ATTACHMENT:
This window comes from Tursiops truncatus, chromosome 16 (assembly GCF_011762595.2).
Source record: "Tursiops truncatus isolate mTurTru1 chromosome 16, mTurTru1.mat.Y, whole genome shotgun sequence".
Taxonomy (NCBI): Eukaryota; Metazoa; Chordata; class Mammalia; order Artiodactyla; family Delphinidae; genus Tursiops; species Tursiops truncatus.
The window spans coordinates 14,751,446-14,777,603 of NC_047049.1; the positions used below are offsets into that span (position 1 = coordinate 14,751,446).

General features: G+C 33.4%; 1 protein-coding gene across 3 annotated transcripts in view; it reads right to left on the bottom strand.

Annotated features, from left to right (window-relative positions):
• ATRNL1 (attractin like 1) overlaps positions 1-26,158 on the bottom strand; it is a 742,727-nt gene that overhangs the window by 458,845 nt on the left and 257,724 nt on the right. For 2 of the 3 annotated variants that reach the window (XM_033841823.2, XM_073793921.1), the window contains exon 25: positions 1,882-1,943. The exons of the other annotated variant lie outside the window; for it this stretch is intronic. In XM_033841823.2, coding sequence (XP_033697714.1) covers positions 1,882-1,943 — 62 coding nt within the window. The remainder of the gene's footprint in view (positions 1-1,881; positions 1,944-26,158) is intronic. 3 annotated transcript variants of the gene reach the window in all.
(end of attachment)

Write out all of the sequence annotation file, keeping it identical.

This window comes from Tursiops truncatus, chromosome 16 (assembly GCF_011762595.2).
Source record: "Tursiops truncatus isolate mTurTru1 chromosome 16, mTurTru1.mat.Y, whole genome shotgun sequence".
Taxonomy (NCBI): Eukaryota; Metazoa; Chordata; class Mammalia; order Artiodactyla; family Delphinidae; genus Tursiops; species Tursiops truncatus.
The window spans coordinates 14,751,446-14,777,603 of NC_047049.1; the positions used below are offsets into that span (position 1 = coordinate 14,751,446).

General features: G+C 33.4%; 1 protein-coding gene across 3 annotated transcripts in view; it reads right to left on the bottom strand.

Annotated features, from left to right (window-relative positions):
• ATRNL1 (attractin like 1) overlaps positions 1-26,158 on the bottom strand; it is a 742,727-nt gene that overhangs the window by 458,845 nt on the left and 257,724 nt on the right. For 2 of the 3 annotated variants that reach the window (XM_033841823.2, XM_073793921.1), the window contains exon 25: positions 1,882-1,943. The exons of the other annotated variant lie outside the window; for it this stretch is intronic. In XM_033841823.2, coding sequence (XP_033697714.1) covers positions 1,882-1,943 — 62 coding nt within the window. The remainder of the gene's footprint in view (positions 1-1,881; positions 1,944-26,158) is intronic. 3 annotated transcript variants of the gene reach the window in all.